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As with most genre tropes, I’m a fan of time loops provided the execution is there. If the writer is lazy or uninspired, the loops quickly lose their luster, fading into a spiral of repetition that leaves us bored and disinterested.

But if the writer comes in hot, with thoughtful ideas and narrative clarity, the time loop can be a powerful storytelling weapon, providing an altogether different (but no less effective) path to character development.

Adrienne Celt comes in hot.

Her new book is “End of the World House” (Simon & Schuster, $27.99), a taut and tightly-told tale of one woman’s journey through the same day over and over again – a journey that leaves her entangled in mystery even as her memories begin to bleed together. The fact that the day in question just happens to be one where she has access to a private tour of the Louvre is just icing on the proverbial cake.

(In case you haven’t worked it out yet, the title of this review translates roughly as “Groundhog Day at the Louvre.” I frankly don’t care if you’re amused or not, because I am delighted with myself.)

This is a story that takes place in a world where the end is looming, where everything exists in a state of perpetual precariousness. And our heroine Bertie is left to navigate this world with companions who may or may not actually be there with her, a messy mélange of memory that leaves her questioning not just the reality of the present, but the truth of the past.

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There’s no such thing as normal. All it takes is a little scratching at the veneer of the mundane to reveal the much stranger reality that surrounds us.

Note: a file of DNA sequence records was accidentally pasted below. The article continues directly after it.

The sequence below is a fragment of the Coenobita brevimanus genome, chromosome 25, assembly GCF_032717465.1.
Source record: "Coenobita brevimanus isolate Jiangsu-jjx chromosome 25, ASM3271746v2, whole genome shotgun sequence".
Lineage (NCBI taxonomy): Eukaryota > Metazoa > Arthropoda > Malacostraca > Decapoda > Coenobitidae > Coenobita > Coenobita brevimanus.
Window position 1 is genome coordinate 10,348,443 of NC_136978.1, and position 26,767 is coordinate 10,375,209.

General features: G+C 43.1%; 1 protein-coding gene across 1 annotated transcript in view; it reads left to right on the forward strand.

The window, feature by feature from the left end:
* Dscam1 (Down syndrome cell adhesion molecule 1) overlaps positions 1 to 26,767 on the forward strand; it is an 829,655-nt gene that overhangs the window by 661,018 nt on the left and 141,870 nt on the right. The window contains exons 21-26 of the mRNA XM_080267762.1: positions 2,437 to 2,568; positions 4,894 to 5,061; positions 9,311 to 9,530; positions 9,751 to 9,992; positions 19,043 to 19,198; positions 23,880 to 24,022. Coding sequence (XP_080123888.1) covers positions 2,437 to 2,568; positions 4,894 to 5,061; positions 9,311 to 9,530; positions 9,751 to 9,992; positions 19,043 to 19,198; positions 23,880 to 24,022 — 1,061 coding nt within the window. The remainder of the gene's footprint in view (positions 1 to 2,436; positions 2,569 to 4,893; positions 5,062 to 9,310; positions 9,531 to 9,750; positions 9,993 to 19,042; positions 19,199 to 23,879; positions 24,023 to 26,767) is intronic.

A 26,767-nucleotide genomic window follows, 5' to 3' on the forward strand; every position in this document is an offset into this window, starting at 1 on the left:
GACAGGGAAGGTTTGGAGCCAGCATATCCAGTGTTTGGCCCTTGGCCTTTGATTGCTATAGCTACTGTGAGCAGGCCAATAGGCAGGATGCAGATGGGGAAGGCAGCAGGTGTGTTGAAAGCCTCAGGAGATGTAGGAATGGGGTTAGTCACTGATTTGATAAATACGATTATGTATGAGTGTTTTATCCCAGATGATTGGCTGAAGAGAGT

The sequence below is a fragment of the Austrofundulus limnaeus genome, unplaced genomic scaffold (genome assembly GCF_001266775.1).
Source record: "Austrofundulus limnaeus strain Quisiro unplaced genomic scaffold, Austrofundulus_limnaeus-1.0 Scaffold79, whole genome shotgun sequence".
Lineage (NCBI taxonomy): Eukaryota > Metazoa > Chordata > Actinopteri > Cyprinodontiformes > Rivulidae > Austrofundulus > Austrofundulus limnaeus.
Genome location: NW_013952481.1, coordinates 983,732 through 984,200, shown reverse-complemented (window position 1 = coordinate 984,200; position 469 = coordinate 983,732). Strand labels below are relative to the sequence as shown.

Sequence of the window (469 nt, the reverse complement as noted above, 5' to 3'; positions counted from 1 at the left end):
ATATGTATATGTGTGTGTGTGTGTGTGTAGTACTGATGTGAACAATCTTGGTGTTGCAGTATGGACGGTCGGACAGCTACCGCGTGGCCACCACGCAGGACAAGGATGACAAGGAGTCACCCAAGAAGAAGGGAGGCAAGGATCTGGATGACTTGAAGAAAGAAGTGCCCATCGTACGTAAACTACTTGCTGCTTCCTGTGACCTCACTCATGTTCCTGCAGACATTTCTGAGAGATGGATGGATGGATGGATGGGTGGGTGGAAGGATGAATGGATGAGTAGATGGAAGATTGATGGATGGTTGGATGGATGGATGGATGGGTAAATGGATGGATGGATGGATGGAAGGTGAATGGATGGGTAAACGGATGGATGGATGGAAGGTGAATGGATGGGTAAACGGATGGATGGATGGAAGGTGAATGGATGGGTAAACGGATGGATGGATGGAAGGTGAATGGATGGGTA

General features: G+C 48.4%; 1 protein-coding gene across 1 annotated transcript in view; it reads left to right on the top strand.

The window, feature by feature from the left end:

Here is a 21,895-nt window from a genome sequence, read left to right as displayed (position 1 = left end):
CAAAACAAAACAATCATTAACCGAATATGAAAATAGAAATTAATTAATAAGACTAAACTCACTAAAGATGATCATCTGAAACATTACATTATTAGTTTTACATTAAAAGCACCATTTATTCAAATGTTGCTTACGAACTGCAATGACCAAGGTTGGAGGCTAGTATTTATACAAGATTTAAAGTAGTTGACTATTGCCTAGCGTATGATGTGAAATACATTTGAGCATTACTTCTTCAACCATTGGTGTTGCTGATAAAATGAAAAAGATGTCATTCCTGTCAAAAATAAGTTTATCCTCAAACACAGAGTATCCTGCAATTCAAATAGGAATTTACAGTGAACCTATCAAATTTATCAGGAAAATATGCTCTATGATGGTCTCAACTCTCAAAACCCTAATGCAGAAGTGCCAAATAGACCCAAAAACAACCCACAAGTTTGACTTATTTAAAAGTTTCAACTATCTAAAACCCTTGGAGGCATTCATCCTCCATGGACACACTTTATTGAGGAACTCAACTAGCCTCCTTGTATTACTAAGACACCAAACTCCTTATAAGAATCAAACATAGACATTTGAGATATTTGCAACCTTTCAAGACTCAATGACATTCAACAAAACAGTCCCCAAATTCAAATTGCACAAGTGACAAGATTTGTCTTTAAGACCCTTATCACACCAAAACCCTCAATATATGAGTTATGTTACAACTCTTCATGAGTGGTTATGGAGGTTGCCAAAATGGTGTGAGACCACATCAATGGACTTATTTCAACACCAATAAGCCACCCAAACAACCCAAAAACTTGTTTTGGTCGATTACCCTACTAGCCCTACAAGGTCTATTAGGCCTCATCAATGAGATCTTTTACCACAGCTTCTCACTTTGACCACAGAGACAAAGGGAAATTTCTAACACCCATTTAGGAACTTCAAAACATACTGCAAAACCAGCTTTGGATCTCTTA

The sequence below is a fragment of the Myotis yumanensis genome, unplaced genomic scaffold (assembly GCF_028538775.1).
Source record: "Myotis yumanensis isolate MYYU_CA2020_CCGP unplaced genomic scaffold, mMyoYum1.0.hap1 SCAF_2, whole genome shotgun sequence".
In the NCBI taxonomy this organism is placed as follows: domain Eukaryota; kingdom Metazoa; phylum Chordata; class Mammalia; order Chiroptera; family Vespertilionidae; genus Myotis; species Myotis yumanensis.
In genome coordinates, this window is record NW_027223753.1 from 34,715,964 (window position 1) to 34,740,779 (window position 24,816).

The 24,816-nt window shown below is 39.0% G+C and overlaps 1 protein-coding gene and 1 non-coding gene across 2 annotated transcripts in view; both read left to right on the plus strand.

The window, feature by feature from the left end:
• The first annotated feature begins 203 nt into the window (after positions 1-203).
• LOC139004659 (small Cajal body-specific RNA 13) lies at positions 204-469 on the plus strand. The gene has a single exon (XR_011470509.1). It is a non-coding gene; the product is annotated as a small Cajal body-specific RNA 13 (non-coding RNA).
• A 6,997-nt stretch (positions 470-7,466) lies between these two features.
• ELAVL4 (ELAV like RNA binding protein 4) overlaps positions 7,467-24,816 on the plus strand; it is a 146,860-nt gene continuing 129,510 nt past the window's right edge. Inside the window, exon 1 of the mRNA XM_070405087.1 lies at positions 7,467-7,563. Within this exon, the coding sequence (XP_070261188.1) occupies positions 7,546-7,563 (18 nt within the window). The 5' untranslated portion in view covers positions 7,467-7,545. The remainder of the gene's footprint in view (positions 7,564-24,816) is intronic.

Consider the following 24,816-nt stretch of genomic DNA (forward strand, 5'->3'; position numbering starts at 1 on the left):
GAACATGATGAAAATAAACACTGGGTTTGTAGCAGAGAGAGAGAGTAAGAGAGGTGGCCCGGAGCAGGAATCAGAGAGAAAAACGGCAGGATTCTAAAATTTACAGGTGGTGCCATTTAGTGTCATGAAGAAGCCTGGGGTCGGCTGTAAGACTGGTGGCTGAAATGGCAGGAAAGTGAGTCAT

That effort to dig down into the bizarre – even when the bizarre isn’t buried all that deeply – can often result in marvelously strange stories. When weird fiction blurs those lines, giving the everyday that ever-so-slight tilt that sends it careening off into the shadows, it usually proves to be a rewarding reading experience.

And when the writer is also someone with a genuine gift for craft, well … that’s when you get something like Kate Folk’s “Out There” (Random House, $27).

This collection of 15 stories offers up precisely the sorts of funhouse reflections that you hope to find when digging into fiction that blends the literary and the speculative. Folk delves into the darkness that comes from our shared need for (and failure to find) connection. Perhaps we seek to connect with family or a lover. Perhaps we want to connect with an institution or an idea or maybe – simply – ourselves. Those quests can be bleak – particularly when they lead us down paths we aren’t prepared to traverse.

(Oh, and just for the record – all 15 of these stories are absolute bangers. Usually in these sorts of single-author story collections, you’ll find one or two that don’t resonate in quite the same way. Decidedly not the case here – “Out There” is top to bottom gold.)

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There is no feeling quite like that of being transported by literature. Reading a book that sends you through time and space, to far-flung locales both physical and metaphysical. Engaging with a narrative that is compelling in terms of the story being told and the thematic foundation upon which that story is built.

Mastering that sort of layered storytelling is something that most writers – including some tremendously gifted ones – never quite manage. But when that mastery is achieved, the resulting work can etch itself upon your mind and upon your heart.

Emily St. John Mandel has achieved that mastery.

Her new novel is “Sea of Tranquility” (Knopf, $25), a beautiful and complex tale of creativity and love spread across centuries. Marrying the power of familial bonds with the passage of time, bound together through the rippling reflections cast by the motion of generations, it is a book that ensnares the imagination and buoys the reader forward into the known unknown.

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As someone who often finds himself defending the literary merits of speculative fiction, I sometimes forget that, for all the thematic and narrative complexity that genre can evoke, it’s okay for a book’s primary aim to be entertaining the reader.